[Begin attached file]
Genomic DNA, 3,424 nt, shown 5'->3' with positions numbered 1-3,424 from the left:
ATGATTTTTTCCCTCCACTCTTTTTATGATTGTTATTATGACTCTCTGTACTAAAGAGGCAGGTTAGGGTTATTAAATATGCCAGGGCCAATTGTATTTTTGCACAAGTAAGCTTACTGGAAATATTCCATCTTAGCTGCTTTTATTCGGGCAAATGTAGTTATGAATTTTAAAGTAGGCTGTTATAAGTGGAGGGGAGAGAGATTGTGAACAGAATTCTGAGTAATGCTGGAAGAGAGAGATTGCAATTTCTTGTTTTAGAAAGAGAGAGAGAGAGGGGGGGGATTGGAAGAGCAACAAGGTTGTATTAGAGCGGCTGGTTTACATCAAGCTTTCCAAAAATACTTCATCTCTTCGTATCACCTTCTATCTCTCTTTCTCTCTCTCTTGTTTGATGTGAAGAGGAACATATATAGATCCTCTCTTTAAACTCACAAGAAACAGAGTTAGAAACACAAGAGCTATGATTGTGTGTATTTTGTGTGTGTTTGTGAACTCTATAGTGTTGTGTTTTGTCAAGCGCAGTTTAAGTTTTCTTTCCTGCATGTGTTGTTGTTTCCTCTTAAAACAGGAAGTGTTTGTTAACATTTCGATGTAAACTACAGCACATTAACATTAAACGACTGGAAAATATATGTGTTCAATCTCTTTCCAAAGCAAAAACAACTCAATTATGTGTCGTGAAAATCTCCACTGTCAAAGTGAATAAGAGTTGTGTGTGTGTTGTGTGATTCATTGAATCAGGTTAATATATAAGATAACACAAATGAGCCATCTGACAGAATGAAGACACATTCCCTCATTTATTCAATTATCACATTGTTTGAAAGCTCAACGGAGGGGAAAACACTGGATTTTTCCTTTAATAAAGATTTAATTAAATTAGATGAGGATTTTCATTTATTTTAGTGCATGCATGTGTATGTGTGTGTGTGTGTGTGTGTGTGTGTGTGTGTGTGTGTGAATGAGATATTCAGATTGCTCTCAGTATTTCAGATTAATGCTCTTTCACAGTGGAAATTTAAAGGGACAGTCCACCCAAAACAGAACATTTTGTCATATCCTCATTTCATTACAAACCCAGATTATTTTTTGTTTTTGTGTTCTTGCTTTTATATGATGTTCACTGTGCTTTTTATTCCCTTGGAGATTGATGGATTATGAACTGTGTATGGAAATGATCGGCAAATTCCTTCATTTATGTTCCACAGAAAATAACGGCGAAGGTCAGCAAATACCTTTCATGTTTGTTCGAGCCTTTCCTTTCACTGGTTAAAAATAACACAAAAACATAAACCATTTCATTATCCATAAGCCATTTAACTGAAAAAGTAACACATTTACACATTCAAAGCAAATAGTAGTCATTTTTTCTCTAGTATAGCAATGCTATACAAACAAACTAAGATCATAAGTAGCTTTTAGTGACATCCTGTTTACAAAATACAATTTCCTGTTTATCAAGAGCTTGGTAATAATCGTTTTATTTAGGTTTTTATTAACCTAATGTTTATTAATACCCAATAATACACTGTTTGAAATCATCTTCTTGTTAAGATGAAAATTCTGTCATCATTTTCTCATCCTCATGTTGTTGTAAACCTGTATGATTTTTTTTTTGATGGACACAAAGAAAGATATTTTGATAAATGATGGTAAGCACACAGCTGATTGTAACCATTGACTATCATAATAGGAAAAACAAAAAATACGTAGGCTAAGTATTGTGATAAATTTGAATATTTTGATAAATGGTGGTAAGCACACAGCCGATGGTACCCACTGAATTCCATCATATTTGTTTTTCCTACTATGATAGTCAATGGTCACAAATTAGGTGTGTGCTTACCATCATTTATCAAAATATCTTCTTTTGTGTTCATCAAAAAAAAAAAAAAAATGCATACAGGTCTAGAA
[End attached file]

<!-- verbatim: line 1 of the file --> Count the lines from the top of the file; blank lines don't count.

Genomic DNA, 3,424 nt, shown 5'->3' with positions numbered 1-3,424 from the left: